The USA Rice Outlook Conference, Dec. 4-6, at the Hilton Austin Hotel, in Austin, Texas, will focus on the three of the most important issues facing U.S. rice producers these days — the WTO, the farm bill and emerging markets.
Today, more than ever before, world trade issues affect all segments of the U.S. rice industry. Rice conference speakers will discuss those issues and offer insight into how the sixth WTO ministerial conference in Hong Kong will play out — including possible outcomes and implications for rice producers.
Speakers include Paul Drazek, DTB Associates, who has served as a U.S. trade negotiator in Geneva and as agricultural attaché in Mexico, Joe Outlaw, Texas A&M University, who is a co-director of the Agricultural Food and Policy Center, and Eric J. Wailes, who conducts research on agricultural policy, trade and marketing.
They'll also hear the latest on the 2007 farm bill from Jim Wiesemeyer, Informa Economics, who will share his views on what is happening behind the scenes on the Hill.
USDA market analyst Nathan Childs will provide an overview of the domestic and global markets and the outlook for rice. Representatives of each U.S. rice-producing state will recap the 2005 growing season and provide outlooks for the coming year in rice.
There'll be a counter-cyclical payment update from Dennis Koong of USDA's National Agricultural Statistics Service, who will discuss recent price-reporting policy revisions and the relationship to the CCP calculation.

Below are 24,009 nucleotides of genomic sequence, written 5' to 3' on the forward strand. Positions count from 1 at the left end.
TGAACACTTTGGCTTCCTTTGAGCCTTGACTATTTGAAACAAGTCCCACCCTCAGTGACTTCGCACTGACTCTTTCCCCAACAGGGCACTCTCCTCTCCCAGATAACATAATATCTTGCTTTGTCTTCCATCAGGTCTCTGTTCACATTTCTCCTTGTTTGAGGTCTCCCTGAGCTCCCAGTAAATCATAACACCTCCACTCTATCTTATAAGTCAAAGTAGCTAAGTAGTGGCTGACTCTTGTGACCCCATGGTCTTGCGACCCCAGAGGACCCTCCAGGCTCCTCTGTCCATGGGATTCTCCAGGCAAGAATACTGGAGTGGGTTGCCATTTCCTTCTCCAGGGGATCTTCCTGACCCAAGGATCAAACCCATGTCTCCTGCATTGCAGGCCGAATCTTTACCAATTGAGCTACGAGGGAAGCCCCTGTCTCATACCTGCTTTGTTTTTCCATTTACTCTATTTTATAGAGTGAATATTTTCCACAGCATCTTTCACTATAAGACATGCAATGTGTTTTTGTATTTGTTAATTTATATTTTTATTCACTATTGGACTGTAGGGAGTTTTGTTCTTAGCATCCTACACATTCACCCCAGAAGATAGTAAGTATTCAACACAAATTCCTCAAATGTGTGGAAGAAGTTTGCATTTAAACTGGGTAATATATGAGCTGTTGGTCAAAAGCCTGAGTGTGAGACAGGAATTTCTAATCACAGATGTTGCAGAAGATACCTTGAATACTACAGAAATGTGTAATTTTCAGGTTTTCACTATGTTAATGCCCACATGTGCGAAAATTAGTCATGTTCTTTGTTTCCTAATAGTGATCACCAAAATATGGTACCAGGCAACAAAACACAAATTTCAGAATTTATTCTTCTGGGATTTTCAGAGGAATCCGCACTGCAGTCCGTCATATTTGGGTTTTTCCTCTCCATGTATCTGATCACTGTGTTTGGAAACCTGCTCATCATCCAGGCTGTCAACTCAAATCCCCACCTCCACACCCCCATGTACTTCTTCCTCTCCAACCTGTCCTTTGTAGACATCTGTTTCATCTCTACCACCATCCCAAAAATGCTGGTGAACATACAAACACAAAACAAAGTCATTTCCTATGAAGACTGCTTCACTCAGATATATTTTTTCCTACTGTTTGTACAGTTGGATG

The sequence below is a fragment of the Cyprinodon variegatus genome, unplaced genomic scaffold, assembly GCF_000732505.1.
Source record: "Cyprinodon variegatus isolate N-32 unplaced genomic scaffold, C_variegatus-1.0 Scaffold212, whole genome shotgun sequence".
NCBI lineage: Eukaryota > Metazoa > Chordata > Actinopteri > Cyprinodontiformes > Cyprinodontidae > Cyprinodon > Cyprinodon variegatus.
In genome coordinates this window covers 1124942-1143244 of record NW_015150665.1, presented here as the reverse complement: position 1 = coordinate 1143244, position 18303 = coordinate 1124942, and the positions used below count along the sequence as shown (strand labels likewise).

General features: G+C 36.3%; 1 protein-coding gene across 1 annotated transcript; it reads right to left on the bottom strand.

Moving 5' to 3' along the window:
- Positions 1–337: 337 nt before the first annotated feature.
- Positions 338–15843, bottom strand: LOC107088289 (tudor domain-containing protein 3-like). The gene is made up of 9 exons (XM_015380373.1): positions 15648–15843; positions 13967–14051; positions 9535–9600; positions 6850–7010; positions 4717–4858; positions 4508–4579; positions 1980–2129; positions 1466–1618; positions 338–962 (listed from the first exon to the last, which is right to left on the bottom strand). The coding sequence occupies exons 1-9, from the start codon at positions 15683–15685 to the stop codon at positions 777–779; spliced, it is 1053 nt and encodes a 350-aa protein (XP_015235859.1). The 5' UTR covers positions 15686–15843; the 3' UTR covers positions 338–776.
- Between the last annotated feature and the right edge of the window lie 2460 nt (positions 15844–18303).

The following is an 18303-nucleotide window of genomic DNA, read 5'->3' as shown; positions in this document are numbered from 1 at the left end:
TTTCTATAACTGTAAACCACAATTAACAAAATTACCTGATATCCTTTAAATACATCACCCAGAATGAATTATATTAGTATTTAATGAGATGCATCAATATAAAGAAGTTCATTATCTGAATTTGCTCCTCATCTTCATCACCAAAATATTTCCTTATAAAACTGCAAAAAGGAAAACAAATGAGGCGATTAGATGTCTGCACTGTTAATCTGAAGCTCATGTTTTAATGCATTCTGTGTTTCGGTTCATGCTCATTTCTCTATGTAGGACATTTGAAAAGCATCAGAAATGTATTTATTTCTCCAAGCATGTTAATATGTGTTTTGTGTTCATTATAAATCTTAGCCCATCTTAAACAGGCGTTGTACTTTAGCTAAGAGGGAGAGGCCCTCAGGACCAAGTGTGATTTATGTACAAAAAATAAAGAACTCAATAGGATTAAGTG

There will also be an update on the Conservation Security Program, the voluntary conservation program authorized by the 2002 farm bill. The update will feature the debut of a new public service campaign partnership between NRCS and the USA Rice Federation.
Speakers will also discuss domestic and international markets for rice. In the latter, a panel of leading authorities and specialists will focus on issues influencing sales of U.S.-grown rice in all sectors of the domestic market.
To register on-line or for more information, visit www.usarice.com  and click on industry affairs. Or for more information, call 703-236-1447.
Last year's rice conference was the second largest in the history of the conference.
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